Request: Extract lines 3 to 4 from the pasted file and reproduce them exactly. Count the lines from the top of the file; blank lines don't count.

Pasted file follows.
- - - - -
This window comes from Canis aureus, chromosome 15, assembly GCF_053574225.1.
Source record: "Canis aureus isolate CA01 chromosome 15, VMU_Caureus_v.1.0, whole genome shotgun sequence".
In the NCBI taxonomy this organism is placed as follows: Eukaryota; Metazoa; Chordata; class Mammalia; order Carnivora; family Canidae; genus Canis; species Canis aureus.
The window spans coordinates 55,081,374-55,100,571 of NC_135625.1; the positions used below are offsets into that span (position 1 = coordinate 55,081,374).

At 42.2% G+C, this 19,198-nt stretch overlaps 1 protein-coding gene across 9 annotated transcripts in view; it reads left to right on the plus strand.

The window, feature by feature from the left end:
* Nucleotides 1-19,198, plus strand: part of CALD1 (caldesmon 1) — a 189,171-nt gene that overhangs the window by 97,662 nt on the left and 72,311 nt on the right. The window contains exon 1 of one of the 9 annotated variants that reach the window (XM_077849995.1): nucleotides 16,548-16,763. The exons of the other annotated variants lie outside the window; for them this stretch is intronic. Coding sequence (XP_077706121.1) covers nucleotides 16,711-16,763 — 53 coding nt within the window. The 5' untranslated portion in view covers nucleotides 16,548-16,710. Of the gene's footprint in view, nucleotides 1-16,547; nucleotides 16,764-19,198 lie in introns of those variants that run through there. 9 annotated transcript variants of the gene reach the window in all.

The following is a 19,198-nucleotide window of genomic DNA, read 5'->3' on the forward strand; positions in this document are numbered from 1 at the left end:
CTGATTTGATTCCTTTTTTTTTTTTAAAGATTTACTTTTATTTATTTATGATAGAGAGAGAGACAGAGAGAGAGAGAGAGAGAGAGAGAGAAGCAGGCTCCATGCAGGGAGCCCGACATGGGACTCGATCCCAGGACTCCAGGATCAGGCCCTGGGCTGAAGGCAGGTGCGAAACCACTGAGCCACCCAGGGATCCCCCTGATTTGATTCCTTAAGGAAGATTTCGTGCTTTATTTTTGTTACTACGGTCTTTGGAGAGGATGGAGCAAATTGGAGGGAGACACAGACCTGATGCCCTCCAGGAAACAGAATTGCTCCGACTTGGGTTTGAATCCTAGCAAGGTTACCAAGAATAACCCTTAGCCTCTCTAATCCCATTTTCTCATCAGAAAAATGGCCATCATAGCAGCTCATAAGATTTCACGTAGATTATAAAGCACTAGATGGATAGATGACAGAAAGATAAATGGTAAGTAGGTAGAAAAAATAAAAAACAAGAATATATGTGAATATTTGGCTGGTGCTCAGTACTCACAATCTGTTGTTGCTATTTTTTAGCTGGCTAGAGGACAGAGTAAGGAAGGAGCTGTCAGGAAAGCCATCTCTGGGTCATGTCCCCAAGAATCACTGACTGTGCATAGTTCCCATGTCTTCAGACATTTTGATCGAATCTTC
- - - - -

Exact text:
In the NCBI taxonomy this organism is placed as follows: Eukaryota; Metazoa; Chordata; class Mammalia; order Carnivora; family Canidae; genus Canis; species Canis aureus.
The window spans coordinates 55,081,374-55,100,571 of NC_135625.1; the positions used below are offsets into that span (position 1 = coordinate 55,081,374).